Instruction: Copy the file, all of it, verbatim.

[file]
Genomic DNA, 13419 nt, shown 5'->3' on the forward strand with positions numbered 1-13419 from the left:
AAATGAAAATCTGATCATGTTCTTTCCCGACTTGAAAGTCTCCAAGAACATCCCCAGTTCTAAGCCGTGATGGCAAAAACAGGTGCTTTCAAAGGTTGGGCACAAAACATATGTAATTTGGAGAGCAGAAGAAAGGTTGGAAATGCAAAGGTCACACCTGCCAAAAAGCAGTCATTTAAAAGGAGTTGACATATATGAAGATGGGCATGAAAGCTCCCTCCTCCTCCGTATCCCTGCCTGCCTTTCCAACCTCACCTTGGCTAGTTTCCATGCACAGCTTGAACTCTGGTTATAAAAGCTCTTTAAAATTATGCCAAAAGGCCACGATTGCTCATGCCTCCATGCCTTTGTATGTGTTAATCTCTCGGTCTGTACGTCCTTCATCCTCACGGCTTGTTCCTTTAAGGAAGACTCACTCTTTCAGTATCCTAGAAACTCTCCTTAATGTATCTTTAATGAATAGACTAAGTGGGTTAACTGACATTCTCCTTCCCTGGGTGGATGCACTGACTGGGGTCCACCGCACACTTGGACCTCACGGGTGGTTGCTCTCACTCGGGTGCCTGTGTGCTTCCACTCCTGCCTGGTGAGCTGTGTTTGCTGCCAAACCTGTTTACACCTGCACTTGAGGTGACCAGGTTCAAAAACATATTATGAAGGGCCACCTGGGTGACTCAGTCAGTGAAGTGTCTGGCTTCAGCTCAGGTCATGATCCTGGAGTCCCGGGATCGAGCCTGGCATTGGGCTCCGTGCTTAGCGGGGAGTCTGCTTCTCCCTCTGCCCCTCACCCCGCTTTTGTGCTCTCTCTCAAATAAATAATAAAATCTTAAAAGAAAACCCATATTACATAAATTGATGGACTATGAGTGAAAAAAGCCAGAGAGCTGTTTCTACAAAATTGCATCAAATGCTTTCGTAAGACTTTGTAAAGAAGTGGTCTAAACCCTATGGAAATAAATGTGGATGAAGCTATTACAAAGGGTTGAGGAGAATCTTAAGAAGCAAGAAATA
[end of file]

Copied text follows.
Genomic DNA, 13419 nt, shown 5'->3' on the forward strand with positions numbered 1-13419 from the left:
AAATGAAAATCTGATCATGTTCTTTCCCGACTTGAAAGTCTCCAAGAACATCCCCAGTTCTAAGCCGTGATGGCAAAAACAGGTGCTTTCAAAGGTTGGGCACAAAACATATGTAATTTGGAGAGCAGAAGAAAGGTTGGAAATGCAAAGGTCACACCTGCCAAAAAGCAGTCATTTAAAAGGAGTTGACATATATGAAGATGGGCATGAAAGCTCCCTCCTCCTCCGTATCCCTGCCTGCCTTTCCAACCTCACCTTGGCTAGTTTCCATGCACAGCTTGAACTCTGGTTATAAAAGCTCTTTAAAATTATGCCAAAAGGCCACGATTGCTCATGCCTCCATGCCTTTGTATGTGTTAATCTCTCGGTCTGTACGTCCTTCATCCTCACGGCTTGTTCCTTTAAGGAAGACTCACTCTTTCAGTATCCTAGAAACTCTCCTTAATGTATCTTTAATGAATAGACTAAGTGGGTTAACTGACATTCTCCTTCCCTGGGTGGATGCACTGACTGGGGTCCACCGCACACTTGGACCTCACGGGTGGTTGCTCTCACTCGGGTGCCTGTGTGCTTCCACTCCTGCCTGGTGAGCTGTGTTTGCTGCCAAACCTGTTTACACCTGCACTTGAGGTGACCAGGTTCAAAAACATATTATGAAGGGCCACCTGGGTGACTCAGTCAGTGAAGTGTCTGGCTTCAGCTCAGGTCATGATCCTGGAGTCCCGGGATCGAGCCTGGCATTGGGCTCCGTGCTTAGCGGGGAGTCTGCTTCTCCCTCTGCCCCTCACCCCGCTTTTGTGCTCTCTCTCAAATAAATAATAAAATCTTAAAAGAAAACCCATATTACATAAATTGATGGACTATGAGTGAAAAAAGCCAGAGAGCTGTTTCTACAAAATTGCATCAAATGCTTTCGTAAGACTTTGTAAAGAAGTGGTCTAAACCCTATGGAAATAAATGTGGATGAAGCTATTACAAAGGGTTGAGGAGAATCTTAAGAAGCAAGAAATA